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Delta cutting flights to South Korea; JetBlue waives U.S. change fees

By David Shepardson
Delta airlines logo is seen inside of the Commodore Arturo Merino Benitez International Airport in Santiago

By David Shepardson

WASHINGTON (Reuters) - Delta Air Lines Inc <DAL.N> said on Wednesday it would temporarily cut flights to and from South Korea in half, citing global health concerns related to the coronavirus outbreak as U.S. airlines grapple with lagging travel demand.

From Saturday through April 30, Delta is suspending service between Minneapolis/St. Paul and Seoul-Incheon. Delta will also reduce to five times weekly its services between Seoul and Atlanta, Detroit and Seattle through April 30. In total, Delta is shrinking its typical 28 U.S. weekly flights to Korea to 15.

The airline's new service from Seoul-Incheon to Manila, previously scheduled to begin on March 29, will now start on May 1.

South Korea has the most virus cases outside China andreported 334 new cases on Thursday for a total of 1,595. South Korea also reported its 13th death linked to the virus.

On Wednesday, Hawaiian Airlines Inc said it would suspend its five-times-weekly service between Honolulu and Seoul-Incheon beginning on Monday through April 30.

The U.S. Centers for Disease Control and Prevention and State Department on Wednesday both issued travel advisories urging Americans to avoid non-essential travel to South Korea.

With U.S. air travel demand slumping, JetBlue Airways Corp <JBLU.O> said that starting on Thursday through March 11, it would suspend change and cancel fees for new flight bookings for travel completed by June 1.

The airline said the policy "is designed to give customers confidence that they will not be charged any JetBlue fees for changes or cancellations later given evolving coronavirus concerns."

U.S. carriers have canceled all flights to China through late April, while the United States barred nearly all non-U.S. citizens who traveled recently to China from entering the United States and required U.S. citizens who recently visited China to return home at one of 11 U.S. airports for enhanced screening.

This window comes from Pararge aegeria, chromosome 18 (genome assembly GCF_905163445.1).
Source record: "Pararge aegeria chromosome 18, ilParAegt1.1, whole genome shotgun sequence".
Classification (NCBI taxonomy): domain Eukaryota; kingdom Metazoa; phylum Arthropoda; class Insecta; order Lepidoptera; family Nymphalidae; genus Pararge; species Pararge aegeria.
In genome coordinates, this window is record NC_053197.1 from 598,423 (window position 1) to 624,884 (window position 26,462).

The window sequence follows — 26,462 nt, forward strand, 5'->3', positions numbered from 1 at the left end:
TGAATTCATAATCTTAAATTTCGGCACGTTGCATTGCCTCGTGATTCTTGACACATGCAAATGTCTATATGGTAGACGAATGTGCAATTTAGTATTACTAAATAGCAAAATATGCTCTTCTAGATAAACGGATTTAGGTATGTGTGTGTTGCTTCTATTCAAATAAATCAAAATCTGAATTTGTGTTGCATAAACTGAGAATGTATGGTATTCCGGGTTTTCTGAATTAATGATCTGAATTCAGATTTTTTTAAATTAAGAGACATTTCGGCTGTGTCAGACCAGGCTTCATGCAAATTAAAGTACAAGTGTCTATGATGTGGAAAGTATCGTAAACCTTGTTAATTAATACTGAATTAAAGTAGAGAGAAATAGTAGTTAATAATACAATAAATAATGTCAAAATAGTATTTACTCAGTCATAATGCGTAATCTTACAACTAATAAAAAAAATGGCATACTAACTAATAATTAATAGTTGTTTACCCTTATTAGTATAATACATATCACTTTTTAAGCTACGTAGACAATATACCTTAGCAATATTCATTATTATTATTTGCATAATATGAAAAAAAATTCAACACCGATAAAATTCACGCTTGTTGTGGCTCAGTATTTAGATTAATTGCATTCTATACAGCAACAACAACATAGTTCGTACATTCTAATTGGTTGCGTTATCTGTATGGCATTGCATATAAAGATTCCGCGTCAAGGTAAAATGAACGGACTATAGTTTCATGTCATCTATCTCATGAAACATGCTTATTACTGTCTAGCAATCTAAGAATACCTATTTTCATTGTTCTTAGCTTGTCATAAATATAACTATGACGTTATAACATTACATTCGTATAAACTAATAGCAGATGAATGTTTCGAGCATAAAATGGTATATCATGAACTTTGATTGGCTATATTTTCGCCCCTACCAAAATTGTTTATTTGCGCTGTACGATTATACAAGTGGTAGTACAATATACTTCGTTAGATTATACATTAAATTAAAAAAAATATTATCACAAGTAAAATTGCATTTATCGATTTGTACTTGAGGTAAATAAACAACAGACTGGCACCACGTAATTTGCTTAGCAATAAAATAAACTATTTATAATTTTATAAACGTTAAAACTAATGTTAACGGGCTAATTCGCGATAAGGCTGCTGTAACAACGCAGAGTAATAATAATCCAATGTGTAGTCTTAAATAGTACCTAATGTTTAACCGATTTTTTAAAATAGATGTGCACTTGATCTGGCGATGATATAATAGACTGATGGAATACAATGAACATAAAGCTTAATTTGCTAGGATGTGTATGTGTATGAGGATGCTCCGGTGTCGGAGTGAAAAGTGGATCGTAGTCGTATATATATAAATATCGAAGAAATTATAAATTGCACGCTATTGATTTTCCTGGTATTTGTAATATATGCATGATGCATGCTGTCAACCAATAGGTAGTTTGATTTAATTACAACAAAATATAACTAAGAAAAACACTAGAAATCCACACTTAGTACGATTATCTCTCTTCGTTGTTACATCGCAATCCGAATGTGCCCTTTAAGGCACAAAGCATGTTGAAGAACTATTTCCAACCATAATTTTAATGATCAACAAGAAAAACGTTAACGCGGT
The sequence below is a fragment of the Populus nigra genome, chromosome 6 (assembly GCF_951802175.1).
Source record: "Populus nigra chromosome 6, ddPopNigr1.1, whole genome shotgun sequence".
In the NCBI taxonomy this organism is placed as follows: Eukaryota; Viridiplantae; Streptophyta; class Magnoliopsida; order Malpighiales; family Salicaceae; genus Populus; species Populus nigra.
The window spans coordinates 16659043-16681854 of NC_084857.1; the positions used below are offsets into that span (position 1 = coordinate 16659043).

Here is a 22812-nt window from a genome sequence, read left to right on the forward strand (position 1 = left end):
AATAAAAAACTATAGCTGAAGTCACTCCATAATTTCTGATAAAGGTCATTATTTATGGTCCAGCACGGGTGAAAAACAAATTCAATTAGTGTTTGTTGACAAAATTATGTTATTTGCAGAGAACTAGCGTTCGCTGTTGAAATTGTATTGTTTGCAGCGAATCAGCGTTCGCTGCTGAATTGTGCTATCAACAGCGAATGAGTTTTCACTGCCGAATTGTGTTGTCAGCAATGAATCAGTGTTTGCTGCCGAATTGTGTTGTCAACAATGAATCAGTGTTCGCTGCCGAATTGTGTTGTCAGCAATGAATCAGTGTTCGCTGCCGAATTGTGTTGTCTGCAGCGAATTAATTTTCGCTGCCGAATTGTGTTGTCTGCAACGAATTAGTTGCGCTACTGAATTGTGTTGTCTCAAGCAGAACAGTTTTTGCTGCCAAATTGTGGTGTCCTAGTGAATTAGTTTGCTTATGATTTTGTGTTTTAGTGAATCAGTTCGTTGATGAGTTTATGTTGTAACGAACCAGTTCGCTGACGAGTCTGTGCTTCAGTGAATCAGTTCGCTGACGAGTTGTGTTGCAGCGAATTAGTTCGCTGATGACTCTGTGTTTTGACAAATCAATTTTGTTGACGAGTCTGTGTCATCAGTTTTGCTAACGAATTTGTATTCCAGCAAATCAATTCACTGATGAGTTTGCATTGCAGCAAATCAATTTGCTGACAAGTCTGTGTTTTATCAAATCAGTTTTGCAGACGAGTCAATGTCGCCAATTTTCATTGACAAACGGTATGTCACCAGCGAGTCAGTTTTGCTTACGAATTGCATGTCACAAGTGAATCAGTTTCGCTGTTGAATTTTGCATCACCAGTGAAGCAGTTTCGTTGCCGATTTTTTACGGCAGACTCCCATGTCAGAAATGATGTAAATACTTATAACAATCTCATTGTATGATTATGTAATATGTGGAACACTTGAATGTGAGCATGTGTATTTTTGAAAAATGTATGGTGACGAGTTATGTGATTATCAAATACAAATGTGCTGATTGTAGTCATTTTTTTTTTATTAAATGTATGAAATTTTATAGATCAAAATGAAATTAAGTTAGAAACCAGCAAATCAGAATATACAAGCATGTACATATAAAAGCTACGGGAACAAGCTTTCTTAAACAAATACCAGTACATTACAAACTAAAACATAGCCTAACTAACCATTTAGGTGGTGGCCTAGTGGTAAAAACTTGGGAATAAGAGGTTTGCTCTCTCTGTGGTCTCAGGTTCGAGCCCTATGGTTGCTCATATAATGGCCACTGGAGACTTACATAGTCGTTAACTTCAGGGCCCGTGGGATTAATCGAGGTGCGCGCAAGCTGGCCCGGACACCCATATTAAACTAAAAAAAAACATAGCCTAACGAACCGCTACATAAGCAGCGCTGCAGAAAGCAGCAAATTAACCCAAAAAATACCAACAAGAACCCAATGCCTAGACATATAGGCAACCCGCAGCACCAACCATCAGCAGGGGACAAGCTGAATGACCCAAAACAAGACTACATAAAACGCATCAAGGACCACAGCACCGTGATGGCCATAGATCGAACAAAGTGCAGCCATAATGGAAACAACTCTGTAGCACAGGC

At a news conference on Wednesday, President Donald Trump said he was not imposing restrictions on travelers from additional countries with large numbers of cases like South Korea or Italy. He did not rule out imposing additional travel restrictions at a later date if needed.

On Wednesday, the chairman of the U.S. House of Representatives Transportation Committee, Representative Peter DeFazio, and the chair of the subcommittee overseeing aviation, Representative Rick Larsen, wrote the U.S Transportation Department asking how the government "plans to effectively prepare for the imminent arrival of a pandemic caused by coronavirus COVID-19 on U.S. soil."

The two Democrats said U.S. airlines had expressed concern about the scope of requests by the CDC and expectations regarding airlines' collection of certain inbound passenger data. The CDC has expressed concern about its ability to access information from the airlines.

On Monday, United Airlines Inc <UAL.O> said near-term demand to China had almost disappeared and that demand for the rest of its trans-Pacific routes had dropped by 75%.

(This story corrects number of flights per week to 28 from 35 in paragraph two after company revised statement)


(Reporting by David Shepardson; Editing by Peter Cooney and Sandra Maler)